Across every conversation and every idea, AI dominated this year’s Future Decoded. From partner sessions to the unveiling of our exclusive report, ‘Accelerating competitive advantage with AI’, no-one could escape the technology and how it’s enabling businesses to do more.
Never was that more apparent than when I sat down with Michael Plimsoll, senior industry strategist at Adobe to discuss the future of AI. AI-driven customer experiences that are personalised, scalable, and compelling: that’s the goal as, together, Microsoft and Adobe are set to launch a joint pitch to increase collaboration.
‘Great AI needs great data,’ I told ouraudience. ‘One of the biggest pieces of work that we’ve undertaken at Microsoft in the UK has been around getting that single source of truth, that single source of customer data on which we can start to overlay some amazing tools and technology, some of those from Adobe.’
Changing how you collaborate
But, as I said, this ‘single source of truth’ is only attainable through collaboration. It demands teamwork between the marketing and IT teams – a fact highlighted in research undertaken by IDG for both our companies. The report showed that, in supporting future technology needs, a third of CIOs plan to team-up with the CMO.
I explained: ‘Actually to do that requires a great deal of collaboration across the business, not just in terms of clearly working with the IT team, and ensuring that the technology roadmap, the processes, the stack, the usage all works beautifully, but then ensuring that’s infused and integrated into the way our sellers work, and our product team work. Really what that needs is amazing collaboration.’
As you’d expect with us working so closely together, Michael agreed, adding: ‘Technology now just underpins everything we do and this is a fundamental shift Adobe made when we shifted from boxed products to cloud products.’
We no longer live in a world where products are launched every few years. Today, businesses must be agile, ready to adapt to a constantly changing marketplace.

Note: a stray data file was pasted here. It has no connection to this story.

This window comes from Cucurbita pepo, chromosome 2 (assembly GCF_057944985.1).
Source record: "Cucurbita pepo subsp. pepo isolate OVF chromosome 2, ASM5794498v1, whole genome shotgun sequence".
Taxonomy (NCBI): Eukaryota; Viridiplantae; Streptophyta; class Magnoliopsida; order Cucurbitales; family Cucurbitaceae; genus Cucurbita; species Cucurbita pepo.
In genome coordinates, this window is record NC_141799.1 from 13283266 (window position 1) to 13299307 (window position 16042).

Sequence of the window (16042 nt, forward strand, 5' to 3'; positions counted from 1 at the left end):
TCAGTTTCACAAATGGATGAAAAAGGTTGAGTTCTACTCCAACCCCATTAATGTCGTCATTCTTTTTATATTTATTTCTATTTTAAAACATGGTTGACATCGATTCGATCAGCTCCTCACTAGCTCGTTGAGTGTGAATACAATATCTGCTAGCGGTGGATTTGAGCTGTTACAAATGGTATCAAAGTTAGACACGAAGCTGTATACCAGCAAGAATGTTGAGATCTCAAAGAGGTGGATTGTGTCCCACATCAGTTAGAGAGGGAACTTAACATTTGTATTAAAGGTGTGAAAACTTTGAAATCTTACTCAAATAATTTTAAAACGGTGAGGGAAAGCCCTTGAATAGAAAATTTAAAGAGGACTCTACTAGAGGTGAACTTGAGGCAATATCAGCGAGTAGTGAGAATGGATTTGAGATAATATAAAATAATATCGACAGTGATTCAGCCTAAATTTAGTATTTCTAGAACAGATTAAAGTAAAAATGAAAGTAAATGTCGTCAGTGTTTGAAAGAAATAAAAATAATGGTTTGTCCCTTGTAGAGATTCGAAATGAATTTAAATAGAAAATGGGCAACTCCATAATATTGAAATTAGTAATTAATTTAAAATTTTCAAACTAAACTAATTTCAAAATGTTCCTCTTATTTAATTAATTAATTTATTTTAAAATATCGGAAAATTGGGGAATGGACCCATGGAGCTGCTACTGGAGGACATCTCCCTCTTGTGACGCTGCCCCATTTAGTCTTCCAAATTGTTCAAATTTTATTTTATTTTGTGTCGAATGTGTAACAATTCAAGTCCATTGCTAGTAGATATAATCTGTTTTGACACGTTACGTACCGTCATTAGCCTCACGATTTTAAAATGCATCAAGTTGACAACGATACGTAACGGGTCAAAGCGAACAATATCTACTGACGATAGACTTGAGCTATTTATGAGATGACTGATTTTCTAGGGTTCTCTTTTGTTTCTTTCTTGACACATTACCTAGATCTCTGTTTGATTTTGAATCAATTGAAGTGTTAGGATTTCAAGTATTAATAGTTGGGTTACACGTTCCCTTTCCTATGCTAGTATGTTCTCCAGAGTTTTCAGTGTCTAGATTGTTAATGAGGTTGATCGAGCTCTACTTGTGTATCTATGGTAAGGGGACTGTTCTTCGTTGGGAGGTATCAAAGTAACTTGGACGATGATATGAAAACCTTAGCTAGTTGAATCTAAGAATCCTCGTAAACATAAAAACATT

‘[It’s] more about the value proposition and getting closer to the customer,’ Michael said. ‘As businesses adapt to that subscription model that consumers are asking for, the whole organisation has to change.’
In short: ‘This is why the coming together of the CIO and CMO, and even the CFO, is so important. To be part of this journey, as it is ubiquitous now across business.’
This need for greater collaboration across disciplines is having a knock-on effect: your business, like many others, is no doubt witnessing a change in the demography of your marketing teams.
That’s not to say all marketers are transforming into data scientists. However, the team’s skillsets are evolving.
Gazing over the audience, I said, ‘There’s no doubt we’ve seen a big shift in the demographics in the make-up of marketing teams, in terms of data and operational prowess embedded in the heart of the way a marketing organisation works.’
I continued: ‘That doesn’t mean that marketing is no longer a creative force. It’s now underpinned with data. It’s now underpinned with a different mix of skill sets.’
On the subject of GDPR, Michael has been consistently bullish about its transformative effects. ‘It’s highlighted to the marketers the value and importance of the data,’ I said. ‘It’s no longer just IT’s responsibility to treat data responsibility, but everyone in the organisation. Everyone has to approach things with privacy by design. In that way I believe it has brought those teams together.’
Creating a true customer experience
However, this has led to a greater issue for many businesses – the problem of data silos. Information is independently created by several teams, leading to unnecessary and repeated data. That has a major impact of the customer experience when seamlessness should be the goal.
They aren’t talking to each other and that drives frustration for a customer. It’s a hugely competitive market today, irrespective of your industry, so I would encourage anyone to break down those silos. The need for businesses to collaborate and feel their collective responsibility to drive these outcomes is a prerequisite, not an option.
Customers feel data silos. We’ve all experienced them as consumers, having to answer the same questions as you move between departments, such as sales to customer service. These silos show up in many ways, they are all presenting unnecessary challenges to your customers, and eroding their brand experience with you.
Technologies mean, more so than ever, marketing’s ability to reach customers, to drive great experience, to acquire new customers, to maximise the customer’s lifetime value, at scale, done incredibly well based on data.
And that brings us right back to the start – because ‘great AI needs great data.’
About the author
Paul has over 20-years’ experience in the technology sector across a variety of VP and GM roles. Most recently, Paul was appointed as CMO at Microsoft UK after running their UK SMB business and sits as a NED on the board of a SaaS start-up. His passions lie in building engaging workplace cultures, understanding how technology drives transformation, collaboration and creates compelling customer experiences.